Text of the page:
Hogroe et al v. Burlington Northern & Santa Fe Railway Company, No. 1:2016cv02976 - Document 89 (N.D. Ill. 2018)

Court Description: MEMORANDUM OPINION and ORDER: Defendant's motion for summary judgment 65 is granted. See statement for details. Civil case terminated. Signed by the Honorable Thomas M. Durkin on 12/20/2018. Mailed notice (ags, )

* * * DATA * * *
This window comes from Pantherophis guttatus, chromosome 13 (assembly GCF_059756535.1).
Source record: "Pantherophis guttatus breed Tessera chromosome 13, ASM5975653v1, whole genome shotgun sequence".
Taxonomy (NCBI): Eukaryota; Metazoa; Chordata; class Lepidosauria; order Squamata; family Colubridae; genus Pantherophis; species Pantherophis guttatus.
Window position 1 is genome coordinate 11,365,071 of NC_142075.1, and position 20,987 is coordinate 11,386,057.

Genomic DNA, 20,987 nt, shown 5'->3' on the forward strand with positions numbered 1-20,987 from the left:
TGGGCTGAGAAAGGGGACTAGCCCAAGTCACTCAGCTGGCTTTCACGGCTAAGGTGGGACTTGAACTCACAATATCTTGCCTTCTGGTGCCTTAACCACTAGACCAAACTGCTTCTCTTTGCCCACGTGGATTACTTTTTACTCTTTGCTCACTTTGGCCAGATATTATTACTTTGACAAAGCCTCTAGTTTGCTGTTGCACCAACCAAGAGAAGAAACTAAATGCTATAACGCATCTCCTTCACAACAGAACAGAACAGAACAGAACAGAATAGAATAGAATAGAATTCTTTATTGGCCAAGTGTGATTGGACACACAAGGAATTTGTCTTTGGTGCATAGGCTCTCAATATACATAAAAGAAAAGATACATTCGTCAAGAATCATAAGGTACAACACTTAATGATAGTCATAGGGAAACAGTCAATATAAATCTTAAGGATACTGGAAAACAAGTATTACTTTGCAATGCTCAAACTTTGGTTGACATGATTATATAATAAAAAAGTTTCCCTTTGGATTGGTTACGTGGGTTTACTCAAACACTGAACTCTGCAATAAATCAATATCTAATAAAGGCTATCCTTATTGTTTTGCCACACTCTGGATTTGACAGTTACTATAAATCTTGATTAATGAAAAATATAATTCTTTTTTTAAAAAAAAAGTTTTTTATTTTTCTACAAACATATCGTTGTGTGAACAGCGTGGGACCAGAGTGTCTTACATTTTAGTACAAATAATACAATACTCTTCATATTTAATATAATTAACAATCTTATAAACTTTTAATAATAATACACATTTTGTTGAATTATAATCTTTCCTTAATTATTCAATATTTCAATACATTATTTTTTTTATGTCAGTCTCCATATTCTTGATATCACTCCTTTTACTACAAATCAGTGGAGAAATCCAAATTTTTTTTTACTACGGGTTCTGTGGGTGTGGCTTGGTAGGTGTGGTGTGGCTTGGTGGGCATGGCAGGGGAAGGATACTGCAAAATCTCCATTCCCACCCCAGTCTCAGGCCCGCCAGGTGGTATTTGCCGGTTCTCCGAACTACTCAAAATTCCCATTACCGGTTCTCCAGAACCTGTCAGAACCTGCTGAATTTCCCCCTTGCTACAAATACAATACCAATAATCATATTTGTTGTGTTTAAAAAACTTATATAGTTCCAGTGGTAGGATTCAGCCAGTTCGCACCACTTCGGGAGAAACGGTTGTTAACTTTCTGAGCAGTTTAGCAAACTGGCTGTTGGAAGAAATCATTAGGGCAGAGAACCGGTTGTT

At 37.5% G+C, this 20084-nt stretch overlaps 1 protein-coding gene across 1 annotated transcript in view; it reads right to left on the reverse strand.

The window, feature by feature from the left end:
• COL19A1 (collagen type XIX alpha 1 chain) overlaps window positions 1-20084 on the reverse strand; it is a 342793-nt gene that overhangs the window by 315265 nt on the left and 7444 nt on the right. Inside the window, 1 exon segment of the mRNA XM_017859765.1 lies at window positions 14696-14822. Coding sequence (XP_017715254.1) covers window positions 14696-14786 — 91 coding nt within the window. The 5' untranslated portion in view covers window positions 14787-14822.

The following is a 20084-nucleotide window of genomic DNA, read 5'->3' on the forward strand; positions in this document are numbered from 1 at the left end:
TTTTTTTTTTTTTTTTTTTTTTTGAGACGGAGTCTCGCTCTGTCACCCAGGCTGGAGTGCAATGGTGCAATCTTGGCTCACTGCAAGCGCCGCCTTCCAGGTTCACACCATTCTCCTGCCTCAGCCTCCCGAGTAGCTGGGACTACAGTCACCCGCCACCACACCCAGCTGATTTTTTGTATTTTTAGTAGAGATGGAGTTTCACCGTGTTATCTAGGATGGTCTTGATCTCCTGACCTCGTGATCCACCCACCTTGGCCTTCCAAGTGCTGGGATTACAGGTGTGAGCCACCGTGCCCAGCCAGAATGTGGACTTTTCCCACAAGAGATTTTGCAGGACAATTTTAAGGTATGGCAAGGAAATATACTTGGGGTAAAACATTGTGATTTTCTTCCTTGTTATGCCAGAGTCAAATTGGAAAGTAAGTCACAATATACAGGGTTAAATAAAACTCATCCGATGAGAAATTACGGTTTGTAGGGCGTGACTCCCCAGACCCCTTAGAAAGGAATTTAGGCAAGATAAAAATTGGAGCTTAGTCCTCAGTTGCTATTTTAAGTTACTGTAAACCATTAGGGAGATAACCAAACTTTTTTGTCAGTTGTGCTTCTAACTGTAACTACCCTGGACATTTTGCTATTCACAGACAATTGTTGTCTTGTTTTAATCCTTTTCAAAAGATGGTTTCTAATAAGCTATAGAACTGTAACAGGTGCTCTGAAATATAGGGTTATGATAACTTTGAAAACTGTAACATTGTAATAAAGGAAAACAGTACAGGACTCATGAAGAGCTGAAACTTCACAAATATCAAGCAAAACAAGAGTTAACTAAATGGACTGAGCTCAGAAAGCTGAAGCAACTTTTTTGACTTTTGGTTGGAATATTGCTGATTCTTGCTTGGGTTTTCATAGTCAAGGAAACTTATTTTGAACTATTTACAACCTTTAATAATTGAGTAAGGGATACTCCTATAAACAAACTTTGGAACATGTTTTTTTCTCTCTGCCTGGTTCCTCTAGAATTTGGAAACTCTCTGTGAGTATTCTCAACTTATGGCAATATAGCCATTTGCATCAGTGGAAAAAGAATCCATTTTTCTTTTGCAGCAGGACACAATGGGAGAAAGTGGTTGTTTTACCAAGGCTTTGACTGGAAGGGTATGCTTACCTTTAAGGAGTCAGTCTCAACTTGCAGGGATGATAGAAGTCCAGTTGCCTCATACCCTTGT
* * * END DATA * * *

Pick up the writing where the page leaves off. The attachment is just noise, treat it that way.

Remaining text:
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Hogroe et al v. Burlington Northern & Santa Fe Railway Company Doc. 89 UNITED STATES DISTRICT COURT FOR THE NORTHERN DISTRICT OF ILLINOIS EASTERN DIVISION SCOTTIE D. HOGROE, Plaintiff, No. 16 C 2976 v. Judge Thomas M. Durkin BURLINGTON NORTHERN SANTA FE RAILWAY CO., Defendant. MEMORANDUM OPINION AND ORDER Scottie Hogroe was fired from his job as a train engineer by the Burlington Northern Santa Fe Railway Company. He alleges that BNSF fired him because he is African-American in violation of 42 U.S.C. § 1981. BNSF has moved for summary judgment. R. 65. That motion is granted for the following reasons. Legal Standard Summary judgment is appropriate “if the movant shows that there is no genuine dispute as to any material fact and the movant is entitled to judgment as a matter of law.” Fed. R. Civ. P. 56(a); see also Celotex Corp. v. Catrett, 477 U.S. 317, 322-23 (1986). The Court considers the entire evidentiary record and must view all of the evidence and draw all reasonable inferences from that evidence in the light most favorable to the nonmovant. Horton v. Pobjecky, 883 F.3d 941, 948 (7th Cir. 2018). To defeat summary judgment, a nonmovant must produce more than a “mere scintilla of evidence” and come forward with “specific facts showing that there is a genuine issue Dockets.Justia.com for trial.” Johnson v. Advocate Health and Hosps. Corp., 892 F.3d 887, 894, 896 (7th Cir. 2018). Ultimately, summary judgment is warranted only if a reasonable jury could not return a verdict for the nonmovant. Anderson v. Liberty Lobby, Inc., 477 U.S. 242, 248 (1986). Background One of BNSF’s customers is International-Matex Tank Terminals, a bulk liquid storage facility. BNSF services IMTT by “switching out” (which the Court understands to mean deliver and/or retrieve) tank railcars. R. 82 ¶¶ 10-11. Some of the liquids IMTT stores are hazardous and flammable. Id. ¶ 11. Presumably for this reason, IMTT is a secured facility under the protection of the U.S. Department of Homeland Security. Id. ¶ 12. In order to enter IMTT, BNSF employees are provided special identification cards. Id. In order to switch out tank railcars from IMTT, BNSF drives a train engine to IMTT and stops short of the locked security gate. The IMTT security guard checks the BNSF crew’s identification cards and then unlocks the gate so they can drive the engine into the IMTT facility. Id. ¶¶ 12-13. Hogroe was familiar with IMTT and the procedures for entering. Id. ¶ 15. On January 13, 2013, Hogroe, conductor Reuben Owens, and helper LeCurtis Williams, were the crew of a train assigned to deliver two tank railcars filled with more than 3,000 gallons of diesel fuel to IMTT. Id. ¶¶ 10, 16. Hogroe was driving two engines pushing the two tankers and a caboose. Id. ¶ 16. Since the engines were pushing the train, rather than pulling it, the Court understands that the caboose was at the front of the train. Owens and Williams were riding on the outside platform of 2 the caboose, and Owens was responsible for telling Hogroe when to stop by radio. Id. ¶ 16. According to BNSF rules, when using an engine to push a train of cars, the engineer must stop the train within half the distance specified in the last radio communication from the conductor. Id. ¶ 18. For instance, if the conductor instructs the engineer to move the train ten car lengths and then the engineer hears no further communication, the engineer must stop the train after five car lengths. Id. Hogroe admits that based on the last instruction he heard from Owens he should have stopped the train one and one-half car lengths from the IMTT security gate. Id. ¶ 24. Hogroe also admits that he did not hear further instructions from Owens, yet he continued to drive the train such that it crashed through the IMTT security gate. Id. ¶¶ 24-25. Hogroe testified that Owens and Williams jumped off the train and threw rocks at the engine windows in order to get Hogroe’s attention so that he would stop the train. Id. ¶ 24. Hogroe also testified that the IMTT security guard was not in danger because the guard “is up on a platform,” not on the ground. R. 81-1 at 11 (35:19-22). But Hogroe failed to contest BNSF’s assertion that the security guard was on the ground at the time of the incident ready to unlock the gate and was not in the train’s path only because the security guard had “forgotten a pen and turned around to retrieve it.” R. 82 ¶ 28 (citing R. 72 at 20). The only damage caused was to the gate’s lock. Hogroe’s employment is governed by a collective bargaining agreement. Under the CBA, employees must comply with a code of operating rules. The CBA also 3 provides for a progressive discipline policy which evaluates and categorizes infractions and corresponding discipline according to seriousness: “standard,” “serious” and “stand alone.” See R. 81-6. 1 Multiple “serious” infractions “committed 1 The discipline policy provides the following “non-exhaustive list of Serious Violations”: (1) Violation of any work procedure that is designed to protect employees, the public and/or others from potentially serious injury(ies) and fatality(ies). . . . (2) Operating rule violation for which FRA decertification is also mandated . . . . (3) First violation of Rule 1.5 . . . . (4) Unauthorized absence (5) Tampering with safety devices (6) EEO policy infractions (7) Failure to timely report a DWI conviction . . . . (8) Late reporting of accident or injury . . . . R. 81-6 at 6. The disciplines policy also provides the following “non-exhaustive list” of “Stand Alone Dismissible Violations”: (1) Theft or any other fraudulent act . . . . (2) Dishonesty about any job-related subject, including, but not limited to, falsification or misrepresentation of an injury . . . . (3) Conduct leading to a felony conviction. . . . (4) Refusal to submit at any to required testing for drug or alcohol use . . . . (5) Violence in the workplace . . . . (6) Conscious or reckless indifference to the safety of themselves, other or the public; indifference to duty; intentional destruction of company property; malicious rule violation; insubordination (7) Rule violation that could result in serious collision and/or derailment, serious injury to another employee or the general public, fatality, or extensive damage to company or public property (8) Extended unauthorized absence 4 within the applicable review period may result in dismissal,” see id. at 5, whereas a single “stand alone” violation is sufficient to warrant “immediate dismissal,” id. An investigation found that Hogroe’s actions demonstrated a “reckless” disregard for safety, which could have resulted in injury or fatality, and qualified as a stand alone violation permitting dismissal. Hogroe appealed his dismissal to BNSF management, BNSF labor relations, and finally to the Public Law Board—a thirdparty arbitration panel created by federal statute to hear such appeals for railroad employees. Hogroe’s dismissal was affirmed on all three appeals. Analysis Section 1981 provides that “[a]ll persons . . . shall have the same right in every State and Territory to make and enforce contracts . . . as is enjoyed by white citizens[.]” Id. § 1981(a). In order to succeed in a Section 1981 lawsuit in the employment context, “a plaintiff must show that he is a member of a class protected by the statute, that he has been the subject of some form of adverse employment action (or that he has been subjected to a hostile work environment), and that the employer took this adverse action on account of the plaintiff’s membership in the protected class.” Morgan v. SVT, LLC, 724 F.3d 990, 995 (7th Cir. 2013); see also Morris v. Office Max, Inc., 89 F.3d 411, 413 (7th Cir. 1996) (stating that Section 1981 (9) Aggravated EEO policy infractions (10) Failure to report accident or injury (11) Multiple Serious violations committed during the same tour of duty R. 81-6 at 7. 5 plaintiffs must plead that: “(1) they are members of a racial minority; (2) the defendant had an intent to discriminate on the basis of race; and (3) the discrimination concerned one or more of the activities enumerated in the statute (i.e., the making and enforcing of a contract)”). “The legal analysis for discrimination claims under Title VII and § 1981 is identical[.]” Smith v. Chi. Transit Auth., 806 F.3d 900, 904 (7th Cir. 2015); see also Pearson v. Advocate Health Care, 727 Fed. App’x 866, 868 (7th Cir. 2018) (“the standards . . . are the same under 42 U.S.C. § 1981 and Title VII”). “To survive summary judgment on a Title VII discrimination claim, a plaintiff must present ‘evidence [that] would permit a reasonable factfinder to conclude that the plaintiff’s race, ethnicity, sex, religion, or other proscribed factor caused’ the adverse employment action.” Barbera v. Pearson Edu., Inc., 906 F.3d 621, 628 (7th Cir. 2018) (quoting Ortiz v. Werner Enters., Inc., 834 F.3d 760, 765 (7th Cir. 2016)). “With such a claim, the fundamental question at the summary judgment stage is simply whether a reasonable jury could find prohibited discrimination.” Barbera, 906 F.3d at 628. The McDonnell Douglas burden-shifting framework is one way a plaintiff can meet his burden. See id. at 629 (“[W]e left McDonnell Douglas burden-shifting as a viable option for pursuing employment discrimination claims.”). Under this framework, a plaintiff first must show: “(1) she is a member of a protected class; (2) she performed her job to her employer’s expectations; (3) she suffered an adverse employment action; and (4) one or more similarly situated individuals outside her protected class received better treatment.” Id. If the plaintiff makes “this prima facie 6 showing, then the burden would shift to [the defendant] to present a legitimate, nondiscriminatory reason for the challenged employment action.” Id. If the defendant carries this burden, then the burden shifts back to the plaintiff “to show pretext, or at least to produce evidence establishing a genuine factual dispute about pretext to defeat summary judgment.” Id. Hogroe attempts to satisfy his burden by identifying seven BNSF employees who are Caucasian, and who he claims committed infractions as serious as his but were not categorized as such under the discipline policy, and so were not fired: Steven Hesse did not stop the train he was driving in a storage facility after losing communication with his conductor. The conductor had directed the train on to the wrong track. The train struck a door of the storage facility. See R. 818. Pursuant to an agreement between BNSF and the union creating a disciplinary process known as “alternative handling,” Hesse waived investigation and accepted responsibility so that he received a letter noting his violation but avoided having the violation appear on his employee “transcript.” See R. 87 ¶¶ 8-9. In 2005, Jody Dolan committed a “serious” violation when he tested positive for alcohol. R. 87 ¶ 32. In 2015, Dolan received a “serious” violation for driving a train through a stop signal in the train yard, see id., and another “serious” violation for not operating a BNSF automobile in a safe fashion, see id. On two different occasions, Scott Hawk drove trains through stop signals in train yards. See R. 81-10 at 6-8. Both were “serious” violations. 7 Sandra Niemi received a “serious” violation for driving a train through a stop signal in a train yard, see R. 81-11 at 6, and received two “standard” violations for stopping trains too late (without hitting any thing or person) and for failing to operate a motor vehicle properly on railroad property, see R. 81-11 at 14-18; R. 87 ¶¶ 35-36. James DeEmo received a “serious” violation for driving a train through a stop signal in a train yard, and later received a “standard” violation for stopping a train too late in a train yard (without hitting any thing or person). R. 81-12 at 5-6; R. 87 ¶ 37. Keith Huff was given a “standard” violation for driving a train that struck the door of a truck, which opened unexpectedly. See R. 87 ¶ 38; R. 66-9 ¶ 28(1). Casey Robertson received a “serious” violation for driving a train too fast and crashing it into an engine in a train yard. R. 87 ¶ 39. Hogroe does not contend that any of these incidents put any people in immediate physical danger. “An employee is similarly situated to a plaintiff if the two employees deal with the same supervisor, are subject to the same standards, and have engaged in similar conduct without such differentiating or mitigating circumstances as would distinguish their employer’s treatment of them.” Barbera, 906 F.3d at 629. “Similarly situated employees must be directly comparable to the plaintiff in all material respects, yet this is a flexible inquiry with no magic formula.” Khowaja v. Sessions, 893 F.3d 1010, 1015 (7th Cir. 2018). “The similarly-situated inquiry is flexible, 8 common-sense, and factual. It asks essentially, are there enough common features between the individuals to allow a meaningful comparison?” Johnson v. Advocate Health and Hosps. Corp., 892 F.3d 887, 895 (7th Cir. 2018). In a case involving disparate discipline, to determine “whether two employees have engaged in similar misconduct, the critical question is whether they have engaged in conduct of comparable seriousness.” Coleman v. Donahoe, 667 F.3d 835, 851 (7th Cir. 2012). “Whether a comparator is similarly situated is usually a question for the fact-finder, and summary judgment is appropriate only when no reasonable fact-finder could find that plaintiffs have met their burden on the issue.” Barbera, 906 F.3d at 629. A. Supervisors It is Hogroe’s burden to show that he shared a supervisor with the comparators he has identified. Hogroe contends that “Merriweather or McMahan, and Smith and Jenkins were involved in each disciplinary decision at issue” for the comparators. R. 87 ¶ 40. But the deposition testimony Hogroe cites in support of this statement merely describes BNSF’s general discipline decision-making hierarchy and does not specifically identify the decision-makers for the seven comparators. See id. (citing R. 81-2 at 8; R. 81-3 at 8, 11-12). Hogroe has not met his burden here. However, the Court notes that BNSF’s contentions about the authority to terminate employees leaves open the possibility that Hogroe and the comparators share a decision-maker. It is undisputed that Randy McMahan supervised the Joliet yard where Hogroe worked. R. 87 ¶ 2. It is also undisputed that McMahan was the supervisor for only one of the seven comparators. Id. ¶ 3. Yet, in its statement of facts, 9 BNSF concedes that BNSF’s General Manager, as opposed to a yard supervisor like McMahan, “is the ultimate decision-maker in termination decisions.” R. 82 ¶ 31. It is also undisputed that General Manager Jeff Jenkins approved McMahan’s recommendation to fire Hogore. R. 82 ¶ 37. The parties’ papers do not appear to address whether Jenkins approved the discipline rendered to the seven comparators. Hogroe’s failure to satisfy his burden on this issue is sufficient to grant summary judgment in BNSF’s favor. But considering the uncertainty of the evidence on this issue, the Court will address whether the comparators’ conduct is sufficiently similar to Hogroe’s. B. Conduct In his response to BNSF’s statement of material facts, Hogroe disputes that his conduct constituted a “stand alone” violation. See, e.g., R. 82 ¶ 36. And in his brief, he argues that some of the seven comparators should have been fired for committing “multiple serious level violations.” R. 80 at 15. But these arguments are made in single sentences without analyzing the application of the terms of the discipline policy and its definitions of “serious” and “stand alone.” Thus, Hogroe has waived any argument that his conduct did not constitute a “stand alone” violation, or that the seven comparators should have been fired for committing multiple “serious” violations. The more fulsome argument Hogroe makes is that his conduct was no worse than the seven comparators he has identified. Hogroe argues summary judgment should be denied because he has identified four “Caucasian employees [who] caused 10 damage to company property due to safety violations without being terminated.” R. 80 at 15. Hogroe contends that the property damage he caused (damaged a gate lock) is not as great as that caused by Hesse (damaged a facility door), Huff (a damaged a truck door), and Robertson (damaged another train engine). Hogroe’s focus on property damage is misplaced. This focus myopically ignores the extent to which each employee endangered the physical safety of other people. Hogroe does not contend that Hesse, Huff, or Robertson placed other workers in any immediate physical danger, whereas he admits that his crew members were forced to jump off a moving train and does not deny that the facility security guard was on the ground to unlock the gate. Furthermore, Hogroe’s focus on property damage is an implicit concession that the four comparators whose moving infractions (e.g., driving through a stop signal) did not cause property damage are not similar to Hogroe. These differences are all the more apparent considering the fact that, unlike any of the other comparators, Hogroe was driving a train containing hazardous materials into a facility storing hazardous materials. The risk that hazardous material might explode or contaminate land and water is an additional material difference between Hogroe’s conduct and that of the seven comparators he has identified. (Hogroe does not contend that any of the comparators were driving trains hauling anything, let alone hazardous materials.) Hogroe cites Morris v. BNSF Railway Company, in which Judge Kennelly denied BNSF’s summary judgment motion holding that comparators who were not hauling hazardous materials when they committed infractions could be similarly 11 situated to the plaintiff who was hauling hazardous materials. 2018 WL 4742105, at *4 (N.D. Ill. Oct. 2, 2018). But in Morris, the plaintiff and the comparators were all charged with the same level of offense—multiple “serious” violations in one train run—and the African-American plaintiff was fired but the Caucasian comparators were not. Thus, the issue in Morris was whether BNSF had discriminated in rendering punishment for infractions it deemed to be equivalent under the discipline policy. By contrast, Hogroe was charged with a more serious infraction than the Caucasian comparators. None of the comparators was charged with a “stand alone” violation like Hogroe. As discussed, Hogroe has cited no evidence or made any argument that the difference in charges was inappropriate under the discipline policy. Indeed, Hogroe was likely charged more seriously because of the greater danger posed by his conduct. Accordingly, he was charged with a “stand alone” violation because he acted with reckless indifference to safety that could have caused serious injury or fatality. Hogroe does not make any meaningful argument to the contrary; for instance, he does not contend that his conduct was not as dangerous as the evidence makes it seem. Thus, no reasonable jury could find that he was fired for any other reason than that he failed to stop a train carrying 3,000 gallons of diesel fuel into a facility storing hazardous materials, while three people were in or near the train’s path, putting them at risk of serious injury or death. 12 Conclusion For the foregoing reasons, BNSF’s motion for summary judgment, R. 65, is granted. ENTERED: ______________________________ Honorable Thomas M. Durkin United States District Judge Dated: December 20, 2018 13